Tue | Jun 6, 2023

We must raise the level of productivity

Published:Wednesday | March 22, 2023 | 5:45 AM


The economy has to be more productive, the experts like Dennis Chung are saying. Otherwise, the so welcomed wage increases, especially the minimum ones, will prove hollow in just a few months.

Inflation will nyam them out.

The just over one per cent annual growth in GDP forecast by Finance Minister Dr Nigel Clarke for the next four years will not keep the wage increases meaningful. We must raise the level of productivity.

You might think to increase productivity by getting to work on time, taking the breaks that keep your mind fresh, ensuring efficiency and better cooperation and so on. And that’s true enough. But more critical and basic than those operational steps are the improved inputs in capital, both human and physical.

Improved physical capital derives from more and better technology. The need for this in Jamaica is enormous, as Professor Don Robotham’s article earlier this week ( Gleaner 19/03/2023) pointed out. Only to add that small business is especially suffering in this regard and deserves specific State attention.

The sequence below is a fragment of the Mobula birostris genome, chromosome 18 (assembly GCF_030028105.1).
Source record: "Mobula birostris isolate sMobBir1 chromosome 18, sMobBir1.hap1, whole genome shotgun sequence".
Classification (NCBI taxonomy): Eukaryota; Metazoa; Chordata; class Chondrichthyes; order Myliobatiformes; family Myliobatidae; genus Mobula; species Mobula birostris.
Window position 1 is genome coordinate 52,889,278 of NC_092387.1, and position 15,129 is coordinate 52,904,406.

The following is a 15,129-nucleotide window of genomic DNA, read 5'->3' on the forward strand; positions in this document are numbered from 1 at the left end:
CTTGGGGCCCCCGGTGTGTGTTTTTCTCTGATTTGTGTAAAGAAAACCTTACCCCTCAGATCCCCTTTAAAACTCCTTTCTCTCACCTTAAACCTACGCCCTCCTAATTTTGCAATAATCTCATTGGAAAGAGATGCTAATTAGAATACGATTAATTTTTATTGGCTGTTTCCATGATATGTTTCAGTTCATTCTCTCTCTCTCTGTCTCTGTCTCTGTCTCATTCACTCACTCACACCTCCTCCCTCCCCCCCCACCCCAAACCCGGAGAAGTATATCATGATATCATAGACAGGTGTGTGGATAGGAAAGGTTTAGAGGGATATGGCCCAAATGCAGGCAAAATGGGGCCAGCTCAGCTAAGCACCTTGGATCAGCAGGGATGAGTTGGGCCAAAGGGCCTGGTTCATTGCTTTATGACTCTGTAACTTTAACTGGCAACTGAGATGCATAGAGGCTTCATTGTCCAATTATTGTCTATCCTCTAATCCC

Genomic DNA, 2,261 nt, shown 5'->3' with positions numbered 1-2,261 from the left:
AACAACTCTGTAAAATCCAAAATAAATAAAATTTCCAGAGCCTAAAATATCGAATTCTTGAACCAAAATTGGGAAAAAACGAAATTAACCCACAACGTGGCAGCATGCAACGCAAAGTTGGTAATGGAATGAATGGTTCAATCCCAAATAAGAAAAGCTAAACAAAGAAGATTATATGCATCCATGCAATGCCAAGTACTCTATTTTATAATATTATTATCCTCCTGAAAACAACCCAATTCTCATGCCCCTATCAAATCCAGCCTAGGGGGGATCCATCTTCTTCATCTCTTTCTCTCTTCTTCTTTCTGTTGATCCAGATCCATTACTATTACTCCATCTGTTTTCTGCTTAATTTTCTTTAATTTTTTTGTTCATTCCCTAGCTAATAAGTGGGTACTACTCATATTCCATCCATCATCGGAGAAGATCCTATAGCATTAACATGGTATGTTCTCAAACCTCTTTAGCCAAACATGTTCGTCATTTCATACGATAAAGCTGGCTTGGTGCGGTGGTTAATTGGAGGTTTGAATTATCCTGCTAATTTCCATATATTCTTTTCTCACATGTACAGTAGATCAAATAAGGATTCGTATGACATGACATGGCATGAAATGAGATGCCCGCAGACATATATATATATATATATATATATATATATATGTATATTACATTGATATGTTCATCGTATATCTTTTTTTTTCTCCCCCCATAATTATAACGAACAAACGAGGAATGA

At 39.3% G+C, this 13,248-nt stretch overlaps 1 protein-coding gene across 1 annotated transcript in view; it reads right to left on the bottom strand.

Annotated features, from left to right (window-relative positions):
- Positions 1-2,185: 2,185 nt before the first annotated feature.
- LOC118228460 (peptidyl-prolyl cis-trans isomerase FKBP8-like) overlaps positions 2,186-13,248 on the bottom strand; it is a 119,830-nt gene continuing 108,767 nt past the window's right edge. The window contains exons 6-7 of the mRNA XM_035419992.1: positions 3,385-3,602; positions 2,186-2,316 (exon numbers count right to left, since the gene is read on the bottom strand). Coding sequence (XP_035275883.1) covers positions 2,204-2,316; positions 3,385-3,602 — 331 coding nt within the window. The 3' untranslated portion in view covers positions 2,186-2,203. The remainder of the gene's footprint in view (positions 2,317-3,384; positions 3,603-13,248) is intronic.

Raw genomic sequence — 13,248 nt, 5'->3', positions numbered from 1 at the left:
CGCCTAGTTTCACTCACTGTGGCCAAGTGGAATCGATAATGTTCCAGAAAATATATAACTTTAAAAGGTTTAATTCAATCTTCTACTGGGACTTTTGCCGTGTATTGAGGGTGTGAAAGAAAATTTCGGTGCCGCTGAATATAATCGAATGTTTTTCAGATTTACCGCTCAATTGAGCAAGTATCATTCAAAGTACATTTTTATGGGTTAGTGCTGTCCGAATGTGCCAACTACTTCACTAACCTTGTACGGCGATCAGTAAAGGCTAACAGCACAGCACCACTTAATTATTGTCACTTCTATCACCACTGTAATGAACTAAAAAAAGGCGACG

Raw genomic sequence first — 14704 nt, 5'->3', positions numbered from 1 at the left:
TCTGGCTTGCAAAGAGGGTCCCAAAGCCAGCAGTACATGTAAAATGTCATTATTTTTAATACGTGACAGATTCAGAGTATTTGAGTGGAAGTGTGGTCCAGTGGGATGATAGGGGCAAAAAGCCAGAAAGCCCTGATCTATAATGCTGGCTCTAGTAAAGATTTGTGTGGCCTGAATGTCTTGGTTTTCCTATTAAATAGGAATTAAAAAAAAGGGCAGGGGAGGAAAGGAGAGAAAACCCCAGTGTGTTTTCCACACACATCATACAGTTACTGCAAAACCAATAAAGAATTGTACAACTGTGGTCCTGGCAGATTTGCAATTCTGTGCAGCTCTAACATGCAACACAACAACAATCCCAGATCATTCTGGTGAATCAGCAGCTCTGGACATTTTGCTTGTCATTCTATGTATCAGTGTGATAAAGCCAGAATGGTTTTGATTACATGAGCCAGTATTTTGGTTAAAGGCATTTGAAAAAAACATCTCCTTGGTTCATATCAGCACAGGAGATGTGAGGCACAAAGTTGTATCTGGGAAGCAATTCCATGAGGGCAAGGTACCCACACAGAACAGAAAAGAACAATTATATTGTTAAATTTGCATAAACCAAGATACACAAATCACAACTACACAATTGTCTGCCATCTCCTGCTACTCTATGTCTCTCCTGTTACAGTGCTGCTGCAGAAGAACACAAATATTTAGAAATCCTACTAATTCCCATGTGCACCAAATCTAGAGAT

Improvement in human capital means more and better education and training. In fact, however, at the formal level, the real amount (=nominal minus inflation) provided in the Budget this year is less than it was four years ago.

On-the-job training, carried out in every business, is also crucial. It is the responsibility of business sector associations, whether in manufacture, agriculture or agro-industry, to see to it that this goes forward systematically.

Regrettably, neither the minister of finance nor the prime minister tackled the productivity issue. Yet it is so fundamental. By now we do not expect it from Nigel Clarke. His perspective is that of an accountant. He juggles and arranges the numbers to meet the demands coming at him from the ministries and other agencies. Though, shouldn’t he take into account the impact of the various ministry/agency demands on one another and on the overall economy and allot accordingly?

Andrew Holness did no better, however, and as the one where ‘the buck stops’, has no excuse. He must, therefore, be asked whether his proclaimed 10-year plan to slay the crime and murder monster will include any human and technology capital increases.

Increased productivity must apply not only to business sectors but also to local communities. From my perspective then, it was a near miracle to hear Andrew actually referring to violence interrupters (VIs) and to the PMI, the Peace Management Initiative, whose approach was so significant.

Or was this just talk, as so often just PR? Howsoever that may be, time will tell. One thing in any case is very clear: if the community youth being drawn into crime are themselves unable through trained VIs to access training and employment in technologically advanced industries, the cultural change desired will be a mirage.